Herbert Tauber, on the other hand, viewed the story as a commentary on the conflict between two separate worlds, shown through the conflict between father and son. The world of the son is a world of “vital existence in which probability and reservation rule” and that of the father is a world, “in which every step has an incalculable importance because it is taken under the horizon of an absolute summons to the road”.[6]

Meanwhile, Russel Berman sees the story as a discourse on the nature of judgment in general, recognizing its depiction in the story as weak and illogical, yet simultaneously necessary. He also bemoans such a state of society as was suggested in the story that would foster degraded forms of writing and, more hauntingly, nurture extreme willingness to conform to orders without concern for consequences.[7]

Berman additionally points out that Georg’s need to rationalize why he does not want to invite his estranged friend to his wedding is a result of concerns he has pushed out of sight, but nevertheless still holds. He points out that Kafka shares the methodology of exploring the human psyche by analyzing the motivations behind actions and thoughts with the famed thinkers Friedrich Nietzsche and Sigmund Freud.

In the story, the exiled friend in Russia exerts considerable power over the other characters—Georg, his father, and his fiancée, Frieda. In his diaries, Kafka wrote that the friend is the strongest connection between Georg and his father, for it is through this link that his father is able to reassert himself as paterfamilias and his son's enemy and that Georg is able to submissively accept him as such. Kafka goes on to relate that the fiancée exists, in a tangential sense, only because of the father-son bond that the absent exile creates.

In still another interpretation, Georg is actually the narrator with 1st person being his self-rationalized view of himself (as if a continent away and tied to family and hopeless for the future). The father, or 2nd self, is society-rationalized view. The father shows what is acceptable versus what is wanted by 1st self. It is the proverbial angel on the shoulder arguing with the devil on the other shoulder. The host is stuck in Russia, visits less frequently and leaves the inner monologues 'back at home.'

Translation[edit]

A virtually insurmountable problem facing the translator is how to deal with the author's intentional use of ambiguous terms or of words that have several meanings. An example is the Kafka's use of the German noun Verkehr in the final sentence of the story. 'Verkehr' can mean either traffic or intercourse in both the social or sexual sense. The sentence can be translated as: "At this moment an unending stream of traffic was just going over the bridge."[8] What gives added weight to the obvious double meaning of Verkehr is Kafka's confession to his friend and biographer Max Brod that when he wrote that final line, he was thinking of "a violent ejaculation."[9]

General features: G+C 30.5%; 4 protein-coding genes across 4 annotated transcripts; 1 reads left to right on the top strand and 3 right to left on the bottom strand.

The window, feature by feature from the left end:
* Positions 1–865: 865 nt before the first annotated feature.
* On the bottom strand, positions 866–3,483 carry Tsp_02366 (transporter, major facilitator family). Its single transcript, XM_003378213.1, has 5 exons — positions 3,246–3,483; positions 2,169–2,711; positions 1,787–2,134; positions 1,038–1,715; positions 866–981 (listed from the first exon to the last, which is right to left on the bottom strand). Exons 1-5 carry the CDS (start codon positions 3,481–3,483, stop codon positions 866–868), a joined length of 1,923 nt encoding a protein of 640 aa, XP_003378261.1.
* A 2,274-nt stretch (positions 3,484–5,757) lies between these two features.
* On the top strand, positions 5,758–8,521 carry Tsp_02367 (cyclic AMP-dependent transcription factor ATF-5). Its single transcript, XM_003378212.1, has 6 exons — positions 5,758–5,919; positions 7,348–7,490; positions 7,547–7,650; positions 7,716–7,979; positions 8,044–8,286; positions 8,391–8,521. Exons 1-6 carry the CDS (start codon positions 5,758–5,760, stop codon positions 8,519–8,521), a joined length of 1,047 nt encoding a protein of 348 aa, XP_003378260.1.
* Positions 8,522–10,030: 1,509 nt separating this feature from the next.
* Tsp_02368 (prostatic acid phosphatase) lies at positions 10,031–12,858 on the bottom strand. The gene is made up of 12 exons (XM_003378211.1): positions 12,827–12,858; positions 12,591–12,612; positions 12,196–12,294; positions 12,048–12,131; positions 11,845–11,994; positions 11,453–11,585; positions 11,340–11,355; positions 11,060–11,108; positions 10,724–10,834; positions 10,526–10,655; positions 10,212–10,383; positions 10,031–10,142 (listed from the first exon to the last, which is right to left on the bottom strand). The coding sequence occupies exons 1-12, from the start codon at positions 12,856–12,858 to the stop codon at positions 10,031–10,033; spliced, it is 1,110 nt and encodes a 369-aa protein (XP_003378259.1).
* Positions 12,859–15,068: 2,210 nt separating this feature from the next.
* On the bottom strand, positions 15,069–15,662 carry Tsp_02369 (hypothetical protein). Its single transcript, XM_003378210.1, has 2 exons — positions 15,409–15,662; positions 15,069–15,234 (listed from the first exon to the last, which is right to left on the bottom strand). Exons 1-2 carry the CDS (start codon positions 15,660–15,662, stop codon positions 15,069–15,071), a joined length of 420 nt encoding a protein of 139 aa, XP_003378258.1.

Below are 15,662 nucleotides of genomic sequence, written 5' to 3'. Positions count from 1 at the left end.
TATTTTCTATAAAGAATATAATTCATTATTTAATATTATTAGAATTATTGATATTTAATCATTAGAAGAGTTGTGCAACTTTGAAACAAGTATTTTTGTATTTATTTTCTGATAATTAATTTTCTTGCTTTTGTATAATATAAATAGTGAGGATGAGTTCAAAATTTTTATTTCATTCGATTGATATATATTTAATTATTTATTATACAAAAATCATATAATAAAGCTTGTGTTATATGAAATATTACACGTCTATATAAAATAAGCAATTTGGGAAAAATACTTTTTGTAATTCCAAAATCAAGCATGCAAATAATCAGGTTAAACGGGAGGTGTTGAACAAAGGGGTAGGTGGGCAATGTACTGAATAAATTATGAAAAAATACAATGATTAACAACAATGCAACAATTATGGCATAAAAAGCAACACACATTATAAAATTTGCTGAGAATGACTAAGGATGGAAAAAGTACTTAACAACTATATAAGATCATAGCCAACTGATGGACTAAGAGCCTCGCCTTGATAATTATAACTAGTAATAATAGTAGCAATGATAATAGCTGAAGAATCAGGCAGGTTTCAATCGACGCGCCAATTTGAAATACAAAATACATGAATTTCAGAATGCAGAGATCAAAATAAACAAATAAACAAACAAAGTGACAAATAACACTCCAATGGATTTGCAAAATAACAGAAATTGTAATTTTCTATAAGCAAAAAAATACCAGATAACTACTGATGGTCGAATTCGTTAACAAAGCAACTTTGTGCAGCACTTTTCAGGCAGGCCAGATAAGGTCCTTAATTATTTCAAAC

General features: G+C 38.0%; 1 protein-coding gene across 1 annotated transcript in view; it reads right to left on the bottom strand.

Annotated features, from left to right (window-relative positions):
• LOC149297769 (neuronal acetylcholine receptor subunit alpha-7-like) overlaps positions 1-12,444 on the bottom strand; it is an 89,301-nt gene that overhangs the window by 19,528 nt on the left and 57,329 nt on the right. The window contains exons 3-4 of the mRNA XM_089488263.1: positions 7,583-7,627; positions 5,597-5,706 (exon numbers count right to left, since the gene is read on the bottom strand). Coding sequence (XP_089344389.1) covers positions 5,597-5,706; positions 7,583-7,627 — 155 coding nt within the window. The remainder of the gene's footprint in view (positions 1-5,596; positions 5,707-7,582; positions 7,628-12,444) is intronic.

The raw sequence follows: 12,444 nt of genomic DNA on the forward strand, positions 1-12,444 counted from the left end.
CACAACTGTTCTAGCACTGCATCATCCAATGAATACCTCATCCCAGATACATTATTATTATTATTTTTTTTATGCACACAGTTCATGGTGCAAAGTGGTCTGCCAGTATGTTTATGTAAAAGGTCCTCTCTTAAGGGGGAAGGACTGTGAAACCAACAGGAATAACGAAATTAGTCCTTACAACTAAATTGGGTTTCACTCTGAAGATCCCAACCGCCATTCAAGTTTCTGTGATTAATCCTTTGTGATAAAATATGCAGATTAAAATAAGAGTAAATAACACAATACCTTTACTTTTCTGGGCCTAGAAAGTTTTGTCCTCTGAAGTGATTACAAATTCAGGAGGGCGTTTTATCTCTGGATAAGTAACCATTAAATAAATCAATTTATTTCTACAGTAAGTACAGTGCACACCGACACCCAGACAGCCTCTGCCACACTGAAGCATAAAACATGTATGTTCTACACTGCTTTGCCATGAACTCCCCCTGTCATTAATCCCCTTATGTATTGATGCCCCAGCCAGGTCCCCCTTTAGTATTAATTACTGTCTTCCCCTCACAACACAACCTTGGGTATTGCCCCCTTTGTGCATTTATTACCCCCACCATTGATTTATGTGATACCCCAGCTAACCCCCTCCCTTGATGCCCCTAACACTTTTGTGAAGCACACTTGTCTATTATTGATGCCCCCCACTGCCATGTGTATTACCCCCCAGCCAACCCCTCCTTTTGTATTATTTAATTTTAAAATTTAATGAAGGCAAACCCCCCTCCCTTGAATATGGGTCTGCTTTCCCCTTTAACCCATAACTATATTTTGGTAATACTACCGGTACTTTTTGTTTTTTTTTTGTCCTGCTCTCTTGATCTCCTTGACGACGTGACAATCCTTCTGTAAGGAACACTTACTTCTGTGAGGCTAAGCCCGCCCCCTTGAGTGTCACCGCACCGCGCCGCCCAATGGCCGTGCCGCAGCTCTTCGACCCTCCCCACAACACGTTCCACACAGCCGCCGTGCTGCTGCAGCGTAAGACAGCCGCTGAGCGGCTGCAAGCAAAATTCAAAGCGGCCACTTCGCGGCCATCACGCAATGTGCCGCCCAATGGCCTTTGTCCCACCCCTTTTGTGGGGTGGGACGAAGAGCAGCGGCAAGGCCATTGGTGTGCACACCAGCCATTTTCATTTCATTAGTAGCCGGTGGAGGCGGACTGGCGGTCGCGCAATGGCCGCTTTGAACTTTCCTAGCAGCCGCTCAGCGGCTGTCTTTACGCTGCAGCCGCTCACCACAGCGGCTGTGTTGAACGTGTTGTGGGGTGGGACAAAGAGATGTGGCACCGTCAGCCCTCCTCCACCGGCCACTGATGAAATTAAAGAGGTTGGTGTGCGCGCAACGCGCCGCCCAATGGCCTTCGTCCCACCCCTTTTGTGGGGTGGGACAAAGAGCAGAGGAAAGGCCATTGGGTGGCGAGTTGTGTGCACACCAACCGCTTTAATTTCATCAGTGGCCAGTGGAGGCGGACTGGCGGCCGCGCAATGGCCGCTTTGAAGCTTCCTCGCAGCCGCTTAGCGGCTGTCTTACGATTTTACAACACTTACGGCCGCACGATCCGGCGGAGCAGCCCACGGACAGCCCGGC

Publications[edit]

  • Das Urteil. Eine Geschichte von Franz Kafka. In: Max Brod, Kurt Wolff (ed.): Arkadia. Ein Jahrbuch für Dichtkunst. Leipzig 1913 (first print)
  • Paul Raabe (ed.): Franz Kafka. Sämtliche Erzählungen. pocket book, S. Fischer Verlag, Frankfurt am Main/Hamburg 1970, ISBN 3-596-21078-X.
  • Roger Herms (ed.): Franz Kafka. Die Erzählungen. original version. S. Fischer Verlag, 1997, ISBN 3-596-13270-3.
  • Wolf Kittler, Hans-Gerd Koch, Gerhard Neumann (ed.): Franz Kafka: Drucke zu Lebzeiten. S. Fischer Verlag. 1996, S. 41-61.
  • Franz Kafka: Das Urteil. illustrations by Karel Hruška. Vitalis 2005, ISBN 3-89919-087-4.

Notes[edit]

  1. ^ Gray, Richard T.; Gross, Ruth V.; Goebel, Rolf J. A Franz Kafka Encyclopedia. Greenwood Pub Group, 2005.
  2. ^ Kafka, p. 468
  3. ^ Brod, ps. 114, 115
  4. ^ Swanson, Roy Arthur. Franz Kafka. Cyclopedia of World Authors, 2004. Salem Press Inc.
  5. ^ Politzer, Heinz: “Franz Kafka, Parable and paradox”, 1962. Cornell University Press.
  6. ^ Tauber, Herbert. Franz Kafka: An interpretation of his works”, 1948. Yale University Press.
  7. ^ Berman, Russel: "Tradition and betrayal in 'Das Urteil'". A Companion to the Works of Franz, Kafka 2002. Camden House.
  8. ^ Kafka, p. 88
  9. ^ Brod. Max: "Franz Kafka, a Biography". (trans. Humphreys Roberts) New York: Schocken Books,1960. pg 129.

See also[edit]

External sources[edit]

  • Kafka, Franz (ed. Nahum N. Glatzer). The Complete Stories. New York: Schocken Books, 1995. ISBN 0-8052-1055-5
  • Brod, Max (1966). Über Franz Kafka (in German). Hamburg: S. Fischer Verlag.